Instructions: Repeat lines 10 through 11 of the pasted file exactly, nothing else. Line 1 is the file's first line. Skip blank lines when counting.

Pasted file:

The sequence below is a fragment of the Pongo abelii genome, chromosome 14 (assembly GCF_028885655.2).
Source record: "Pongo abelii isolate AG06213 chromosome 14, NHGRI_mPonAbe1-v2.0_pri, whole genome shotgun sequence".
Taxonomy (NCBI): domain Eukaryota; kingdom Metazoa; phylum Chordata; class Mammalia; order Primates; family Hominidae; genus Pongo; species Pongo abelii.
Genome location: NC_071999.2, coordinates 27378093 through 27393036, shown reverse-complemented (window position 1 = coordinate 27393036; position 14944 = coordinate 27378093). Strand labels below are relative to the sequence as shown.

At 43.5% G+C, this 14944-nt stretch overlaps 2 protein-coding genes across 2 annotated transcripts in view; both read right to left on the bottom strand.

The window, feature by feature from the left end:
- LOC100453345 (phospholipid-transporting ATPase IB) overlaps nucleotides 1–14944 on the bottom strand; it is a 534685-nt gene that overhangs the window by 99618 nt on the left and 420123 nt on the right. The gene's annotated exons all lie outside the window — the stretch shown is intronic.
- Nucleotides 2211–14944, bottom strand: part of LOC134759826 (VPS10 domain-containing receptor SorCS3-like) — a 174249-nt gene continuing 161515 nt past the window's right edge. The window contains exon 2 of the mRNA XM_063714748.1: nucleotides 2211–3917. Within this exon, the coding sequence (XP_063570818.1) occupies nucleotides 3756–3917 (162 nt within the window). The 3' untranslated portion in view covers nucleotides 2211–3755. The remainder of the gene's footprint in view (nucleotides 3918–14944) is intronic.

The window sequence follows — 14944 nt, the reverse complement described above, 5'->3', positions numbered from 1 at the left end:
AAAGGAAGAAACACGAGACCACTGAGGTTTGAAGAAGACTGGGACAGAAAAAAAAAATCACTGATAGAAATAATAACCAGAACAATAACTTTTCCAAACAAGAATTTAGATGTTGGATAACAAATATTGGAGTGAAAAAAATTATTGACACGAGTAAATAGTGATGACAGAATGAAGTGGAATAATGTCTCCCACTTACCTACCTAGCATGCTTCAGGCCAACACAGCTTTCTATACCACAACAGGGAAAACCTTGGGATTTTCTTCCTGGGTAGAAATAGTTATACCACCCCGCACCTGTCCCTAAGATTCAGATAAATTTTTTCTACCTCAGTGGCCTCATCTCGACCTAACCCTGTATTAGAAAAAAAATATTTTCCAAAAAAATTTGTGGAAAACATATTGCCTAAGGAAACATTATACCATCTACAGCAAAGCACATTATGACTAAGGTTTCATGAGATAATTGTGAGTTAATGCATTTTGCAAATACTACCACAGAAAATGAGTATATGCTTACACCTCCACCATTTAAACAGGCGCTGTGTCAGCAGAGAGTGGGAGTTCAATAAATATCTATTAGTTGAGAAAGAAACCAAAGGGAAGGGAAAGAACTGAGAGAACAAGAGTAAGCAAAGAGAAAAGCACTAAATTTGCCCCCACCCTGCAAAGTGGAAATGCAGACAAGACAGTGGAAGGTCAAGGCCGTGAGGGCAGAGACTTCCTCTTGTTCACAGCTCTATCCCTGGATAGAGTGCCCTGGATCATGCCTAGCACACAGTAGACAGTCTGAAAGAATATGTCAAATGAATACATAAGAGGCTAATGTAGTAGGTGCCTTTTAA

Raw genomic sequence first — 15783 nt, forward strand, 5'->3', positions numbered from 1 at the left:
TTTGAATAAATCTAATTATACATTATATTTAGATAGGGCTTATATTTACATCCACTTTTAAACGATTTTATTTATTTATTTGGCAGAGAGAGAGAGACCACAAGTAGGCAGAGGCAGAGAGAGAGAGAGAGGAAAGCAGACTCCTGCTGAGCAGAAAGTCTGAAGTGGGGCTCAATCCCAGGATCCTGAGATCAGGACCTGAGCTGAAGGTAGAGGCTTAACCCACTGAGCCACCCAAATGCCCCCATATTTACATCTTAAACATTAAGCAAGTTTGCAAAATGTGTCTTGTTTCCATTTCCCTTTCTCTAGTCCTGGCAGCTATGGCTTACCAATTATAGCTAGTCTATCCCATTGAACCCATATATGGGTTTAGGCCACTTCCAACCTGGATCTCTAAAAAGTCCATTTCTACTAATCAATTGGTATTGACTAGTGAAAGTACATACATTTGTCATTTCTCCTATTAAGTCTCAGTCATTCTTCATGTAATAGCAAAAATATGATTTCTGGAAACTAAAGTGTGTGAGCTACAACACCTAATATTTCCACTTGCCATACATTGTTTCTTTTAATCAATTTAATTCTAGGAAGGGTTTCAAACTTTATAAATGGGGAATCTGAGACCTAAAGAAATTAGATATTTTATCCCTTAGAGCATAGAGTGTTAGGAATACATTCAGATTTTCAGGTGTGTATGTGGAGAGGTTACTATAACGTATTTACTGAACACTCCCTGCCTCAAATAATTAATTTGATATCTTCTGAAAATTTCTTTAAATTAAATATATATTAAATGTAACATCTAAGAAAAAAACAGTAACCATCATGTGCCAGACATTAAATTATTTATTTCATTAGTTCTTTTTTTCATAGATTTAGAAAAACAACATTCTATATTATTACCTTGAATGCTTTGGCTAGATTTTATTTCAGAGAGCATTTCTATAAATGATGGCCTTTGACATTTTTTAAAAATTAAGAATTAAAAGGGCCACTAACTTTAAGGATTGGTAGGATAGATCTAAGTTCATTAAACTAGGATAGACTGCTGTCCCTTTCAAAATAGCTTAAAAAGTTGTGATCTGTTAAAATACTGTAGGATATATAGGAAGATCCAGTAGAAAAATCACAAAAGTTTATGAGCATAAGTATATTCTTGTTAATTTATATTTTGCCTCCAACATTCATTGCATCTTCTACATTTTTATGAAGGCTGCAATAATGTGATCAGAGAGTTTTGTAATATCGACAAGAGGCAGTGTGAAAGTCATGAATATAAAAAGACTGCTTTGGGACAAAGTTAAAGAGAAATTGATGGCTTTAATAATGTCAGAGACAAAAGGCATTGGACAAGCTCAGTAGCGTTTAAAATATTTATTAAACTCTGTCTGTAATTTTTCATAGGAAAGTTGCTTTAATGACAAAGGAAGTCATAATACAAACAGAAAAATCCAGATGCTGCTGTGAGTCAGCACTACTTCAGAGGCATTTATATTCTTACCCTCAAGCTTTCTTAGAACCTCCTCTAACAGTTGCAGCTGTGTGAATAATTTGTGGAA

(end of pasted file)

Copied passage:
AAAGGAAGAAACACGAGACCACTGAGGTTTGAAGAAGACTGGGACAGAAAAAAAAAATCACTGATAGAAATAATAACCAGAACAATAACTTTTCCAAACAAGAATTTAGATGTTGGATAACAAATATTGGAGTGAAAAAAATTATTGACACGAGTAAATAGTGATGACAGAATGAAGTGGAATAATGTCTCCCACTTACCTACCTAGCATGCTTCAGGCCAACACAGCTTTCTATACCACAACAGGGAAAACCTTGGGATTTTCTTCCTGGGTAGAAATAGTTATACCACCCCGCACCTGTCCCTAAGATTCAGATAAATTTTTTCTACCTCAGTGGCCTCATCTCGACCTAACCCTGTATTAGAAAAAAAATATTTTCCAAAAAAATTTGTGGAAAACATATTGCCTAAGGAAACATTATACCATCTACAGCAAAGCACATTATGACTAAGGTTTCATGAGATAATTGTGAGTTAATGCATTTTGCAAATACTACCACAGAAAATGAGTATATGCTTACACCTCCACCATTTAAACAGGCGCTGTGTCAGCAGAGAGTGGGAGTTCAATAAATATCTATTAGTTGAGAAAGAAACCAAAGGGAAGGGAAAGAACTGAGAGAACAAGAGTAAGCAAAGAGAAAAGCACTAAATTTGCCCCCACCCTGCAAAGTGGAAATGCAGACAAGACAGTGGAAGGTCAAGGCCGTGAGGGCAGAGACTTCCTCTTGTTCACAGCTCTATCCCTGGATAGAGTGCCCTGGATCATGCCTAGCACACAGTAGACAGTCTGAAAGAATATGTCAAATGAATACATAAGAGGCTAATGTAGTAGGTGCCTTTTAA

Raw genomic sequence first — 15783 nt, forward strand, 5'->3', positions numbered from 1 at the left: